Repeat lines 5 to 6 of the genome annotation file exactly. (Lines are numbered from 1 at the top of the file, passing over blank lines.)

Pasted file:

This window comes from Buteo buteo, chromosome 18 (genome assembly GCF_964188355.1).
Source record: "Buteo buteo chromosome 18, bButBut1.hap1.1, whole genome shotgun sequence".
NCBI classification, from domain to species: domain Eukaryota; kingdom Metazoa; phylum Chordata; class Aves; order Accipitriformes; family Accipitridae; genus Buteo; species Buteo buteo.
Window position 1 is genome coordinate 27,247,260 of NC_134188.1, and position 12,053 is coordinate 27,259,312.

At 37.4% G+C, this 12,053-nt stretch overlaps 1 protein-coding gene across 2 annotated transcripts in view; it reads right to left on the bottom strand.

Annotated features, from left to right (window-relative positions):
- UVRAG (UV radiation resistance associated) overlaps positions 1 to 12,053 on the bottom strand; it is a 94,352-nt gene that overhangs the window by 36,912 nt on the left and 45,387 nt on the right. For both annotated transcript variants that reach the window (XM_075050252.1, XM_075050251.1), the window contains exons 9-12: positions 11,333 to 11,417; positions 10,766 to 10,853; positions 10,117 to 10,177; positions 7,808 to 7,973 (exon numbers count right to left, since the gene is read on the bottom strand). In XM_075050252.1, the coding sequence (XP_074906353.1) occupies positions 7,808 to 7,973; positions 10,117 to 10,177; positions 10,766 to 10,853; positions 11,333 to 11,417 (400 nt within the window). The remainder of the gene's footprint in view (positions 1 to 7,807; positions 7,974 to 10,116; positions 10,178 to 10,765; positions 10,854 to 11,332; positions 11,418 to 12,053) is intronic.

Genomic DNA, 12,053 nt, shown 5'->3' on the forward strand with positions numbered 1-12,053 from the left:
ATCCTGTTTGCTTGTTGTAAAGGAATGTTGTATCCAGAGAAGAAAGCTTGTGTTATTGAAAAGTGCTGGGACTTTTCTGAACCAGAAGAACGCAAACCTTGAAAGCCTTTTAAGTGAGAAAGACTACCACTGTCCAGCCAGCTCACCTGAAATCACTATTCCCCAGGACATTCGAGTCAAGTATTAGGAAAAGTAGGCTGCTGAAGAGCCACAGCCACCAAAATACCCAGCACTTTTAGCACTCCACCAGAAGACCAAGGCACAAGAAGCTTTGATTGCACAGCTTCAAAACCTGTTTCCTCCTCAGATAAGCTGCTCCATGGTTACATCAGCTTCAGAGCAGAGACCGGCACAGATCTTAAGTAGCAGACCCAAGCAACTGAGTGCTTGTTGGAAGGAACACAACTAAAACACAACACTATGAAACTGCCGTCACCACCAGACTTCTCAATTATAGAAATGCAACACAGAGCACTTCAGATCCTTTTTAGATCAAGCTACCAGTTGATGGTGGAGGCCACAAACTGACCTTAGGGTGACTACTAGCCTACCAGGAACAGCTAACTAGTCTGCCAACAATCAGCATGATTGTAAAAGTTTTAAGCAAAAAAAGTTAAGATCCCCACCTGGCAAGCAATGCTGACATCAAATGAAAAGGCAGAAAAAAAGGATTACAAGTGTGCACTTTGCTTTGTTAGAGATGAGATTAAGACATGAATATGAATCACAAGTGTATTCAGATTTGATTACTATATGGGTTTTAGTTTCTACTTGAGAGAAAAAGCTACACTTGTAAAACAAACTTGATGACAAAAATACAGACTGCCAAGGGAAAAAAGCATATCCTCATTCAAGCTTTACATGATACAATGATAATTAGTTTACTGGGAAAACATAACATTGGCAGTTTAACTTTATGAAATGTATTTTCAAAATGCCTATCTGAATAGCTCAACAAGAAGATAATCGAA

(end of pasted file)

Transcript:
At 37.4% G+C, this 12,053-nt stretch overlaps 1 protein-coding gene across 2 annotated transcripts in view; it reads right to left on the bottom strand.

Annotated features, from left to right (window-relative positions):